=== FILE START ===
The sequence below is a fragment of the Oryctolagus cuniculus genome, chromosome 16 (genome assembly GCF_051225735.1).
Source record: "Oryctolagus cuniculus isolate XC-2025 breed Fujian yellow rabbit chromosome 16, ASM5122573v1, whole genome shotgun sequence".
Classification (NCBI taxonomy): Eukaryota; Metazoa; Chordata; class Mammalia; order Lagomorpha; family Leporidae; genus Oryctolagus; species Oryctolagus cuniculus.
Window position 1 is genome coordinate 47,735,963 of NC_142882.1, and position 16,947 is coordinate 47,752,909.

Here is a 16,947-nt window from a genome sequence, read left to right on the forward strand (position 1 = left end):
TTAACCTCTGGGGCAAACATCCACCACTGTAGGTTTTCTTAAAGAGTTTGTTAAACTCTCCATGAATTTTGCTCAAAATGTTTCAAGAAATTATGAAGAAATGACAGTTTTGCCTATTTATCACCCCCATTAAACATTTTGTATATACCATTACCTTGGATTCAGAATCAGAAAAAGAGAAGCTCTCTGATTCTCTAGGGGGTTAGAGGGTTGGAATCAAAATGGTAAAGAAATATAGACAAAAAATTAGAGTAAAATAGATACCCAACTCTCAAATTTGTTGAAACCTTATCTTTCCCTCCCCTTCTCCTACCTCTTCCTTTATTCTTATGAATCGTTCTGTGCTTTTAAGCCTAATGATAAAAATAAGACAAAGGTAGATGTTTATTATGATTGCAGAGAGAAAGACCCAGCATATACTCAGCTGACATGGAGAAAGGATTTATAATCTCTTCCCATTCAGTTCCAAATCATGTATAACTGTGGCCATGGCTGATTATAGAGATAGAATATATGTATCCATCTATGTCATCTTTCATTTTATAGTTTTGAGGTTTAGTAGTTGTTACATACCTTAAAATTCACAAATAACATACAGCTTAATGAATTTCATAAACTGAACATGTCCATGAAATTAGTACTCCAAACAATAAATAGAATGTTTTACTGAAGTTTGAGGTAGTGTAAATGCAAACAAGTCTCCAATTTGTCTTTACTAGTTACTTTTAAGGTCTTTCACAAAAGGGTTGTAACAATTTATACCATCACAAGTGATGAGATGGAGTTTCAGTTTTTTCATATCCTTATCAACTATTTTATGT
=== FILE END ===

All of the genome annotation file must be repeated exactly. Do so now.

The sequence below is a fragment of the Oryctolagus cuniculus genome, chromosome 16 (genome assembly GCF_051225735.1).
Source record: "Oryctolagus cuniculus isolate XC-2025 breed Fujian yellow rabbit chromosome 16, ASM5122573v1, whole genome shotgun sequence".
Classification (NCBI taxonomy): Eukaryota; Metazoa; Chordata; class Mammalia; order Lagomorpha; family Leporidae; genus Oryctolagus; species Oryctolagus cuniculus.
Window position 1 is genome coordinate 47,735,963 of NC_142882.1, and position 16,947 is coordinate 47,752,909.

Here is a 16,947-nt window from a genome sequence, read left to right on the forward strand (position 1 = left end):
TTAACCTCTGGGGCAAACATCCACCACTGTAGGTTTTCTTAAAGAGTTTGTTAAACTCTCCATGAATTTTGCTCAAAATGTTTCAAGAAATTATGAAGAAATGACAGTTTTGCCTATTTATCACCCCCATTAAACATTTTGTATATACCATTACCTTGGATTCAGAATCAGAAAAAGAGAAGCTCTCTGATTCTCTAGGGGGTTAGAGGGTTGGAATCAAAATGGTAAAGAAATATAGACAAAAAATTAGAGTAAAATAGATACCCAACTCTCAAATTTGTTGAAACCTTATCTTTCCCTCCCCTTCTCCTACCTCTTCCTTTATTCTTATGAATCGTTCTGTGCTTTTAAGCCTAATGATAAAAATAAGACAAAGGTAGATGTTTATTATGATTGCAGAGAGAAAGACCCAGCATATACTCAGCTGACATGGAGAAAGGATTTATAATCTCTTCCCATTCAGTTCCAAATCATGTATAACTGTGGCCATGGCTGATTATAGAGATAGAATATATGTATCCATCTATGTCATCTTTCATTTTATAGTTTTGAGGTTTAGTAGTTGTTACATACCTTAAAATTCACAAATAACATACAGCTTAATGAATTTCATAAACTGAACATGTCCATGAAATTAGTACTCCAAACAATAAATAGAATGTTTTACTGAAGTTTGAGGTAGTGTAAATGCAAACAAGTCTCCAATTTGTCTTTACTAGTTACTTTTAAGGTCTTTCACAAAAGGGTTGTAACAATTTATACCATCACAAGTGATGAGATGGAGTTTCAGTTTTTTCATATCCTTATCAACTATTTTATGT